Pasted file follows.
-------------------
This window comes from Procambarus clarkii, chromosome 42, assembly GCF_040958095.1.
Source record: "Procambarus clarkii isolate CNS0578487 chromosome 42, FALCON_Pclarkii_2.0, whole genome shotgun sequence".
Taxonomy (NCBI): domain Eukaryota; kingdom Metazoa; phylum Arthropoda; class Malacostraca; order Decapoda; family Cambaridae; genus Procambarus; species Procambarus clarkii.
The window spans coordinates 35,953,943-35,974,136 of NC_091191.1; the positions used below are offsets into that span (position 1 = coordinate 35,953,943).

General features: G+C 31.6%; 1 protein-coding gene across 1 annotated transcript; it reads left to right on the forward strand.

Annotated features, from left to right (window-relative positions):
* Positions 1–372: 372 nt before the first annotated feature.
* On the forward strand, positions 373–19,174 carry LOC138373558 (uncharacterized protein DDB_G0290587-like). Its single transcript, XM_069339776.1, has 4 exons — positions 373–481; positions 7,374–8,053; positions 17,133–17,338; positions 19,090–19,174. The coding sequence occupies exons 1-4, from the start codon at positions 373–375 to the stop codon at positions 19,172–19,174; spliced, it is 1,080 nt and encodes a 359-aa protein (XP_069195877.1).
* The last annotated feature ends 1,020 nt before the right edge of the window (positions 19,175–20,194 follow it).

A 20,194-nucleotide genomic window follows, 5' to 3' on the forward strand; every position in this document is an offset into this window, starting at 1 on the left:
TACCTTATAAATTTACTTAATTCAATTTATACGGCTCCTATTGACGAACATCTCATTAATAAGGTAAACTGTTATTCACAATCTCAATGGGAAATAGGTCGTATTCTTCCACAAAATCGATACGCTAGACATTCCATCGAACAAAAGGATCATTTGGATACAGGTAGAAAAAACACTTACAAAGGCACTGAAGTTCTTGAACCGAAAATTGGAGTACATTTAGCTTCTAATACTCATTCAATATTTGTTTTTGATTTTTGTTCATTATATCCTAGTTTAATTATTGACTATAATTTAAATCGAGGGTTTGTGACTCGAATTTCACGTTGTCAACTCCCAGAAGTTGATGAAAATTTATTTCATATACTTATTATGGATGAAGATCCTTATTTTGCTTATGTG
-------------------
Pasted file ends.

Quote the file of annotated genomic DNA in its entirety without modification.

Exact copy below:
This window comes from Procambarus clarkii, chromosome 42, assembly GCF_040958095.1.
Source record: "Procambarus clarkii isolate CNS0578487 chromosome 42, FALCON_Pclarkii_2.0, whole genome shotgun sequence".
Taxonomy (NCBI): domain Eukaryota; kingdom Metazoa; phylum Arthropoda; class Malacostraca; order Decapoda; family Cambaridae; genus Procambarus; species Procambarus clarkii.
The window spans coordinates 35,953,943-35,974,136 of NC_091191.1; the positions used below are offsets into that span (position 1 = coordinate 35,953,943).

General features: G+C 31.6%; 1 protein-coding gene across 1 annotated transcript; it reads left to right on the forward strand.

Annotated features, from left to right (window-relative positions):
* Positions 1–372: 372 nt before the first annotated feature.
* On the forward strand, positions 373–19,174 carry LOC138373558 (uncharacterized protein DDB_G0290587-like). Its single transcript, XM_069339776.1, has 4 exons — positions 373–481; positions 7,374–8,053; positions 17,133–17,338; positions 19,090–19,174. The coding sequence occupies exons 1-4, from the start codon at positions 373–375 to the stop codon at positions 19,172–19,174; spliced, it is 1,080 nt and encodes a 359-aa protein (XP_069195877.1).
* The last annotated feature ends 1,020 nt before the right edge of the window (positions 19,175–20,194 follow it).

A 20,194-nucleotide genomic window follows, 5' to 3' on the forward strand; every position in this document is an offset into this window, starting at 1 on the left:
TACCTTATAAATTTACTTAATTCAATTTATACGGCTCCTATTGACGAACATCTCATTAATAAGGTAAACTGTTATTCACAATCTCAATGGGAAATAGGTCGTATTCTTCCACAAAATCGATACGCTAGACATTCCATCGAACAAAAGGATCATTTGGATACAGGTAGAAAAAACACTTACAAAGGCACTGAAGTTCTTGAACCGAAAATTGGAGTACATTTAGCTTCTAATACTCATTCAATATTTGTTTTTGATTTTTGTTCATTATATCCTAGTTTAATTATTGACTATAATTTAAATCGAGGGTTTGTGACTCGAATTTCACGTTGTCAACTCCCAGAAGTTGATGAAAATTTATTTCATATACTTATTATGGATGAAGATCCTTATTTTGCTTATGTG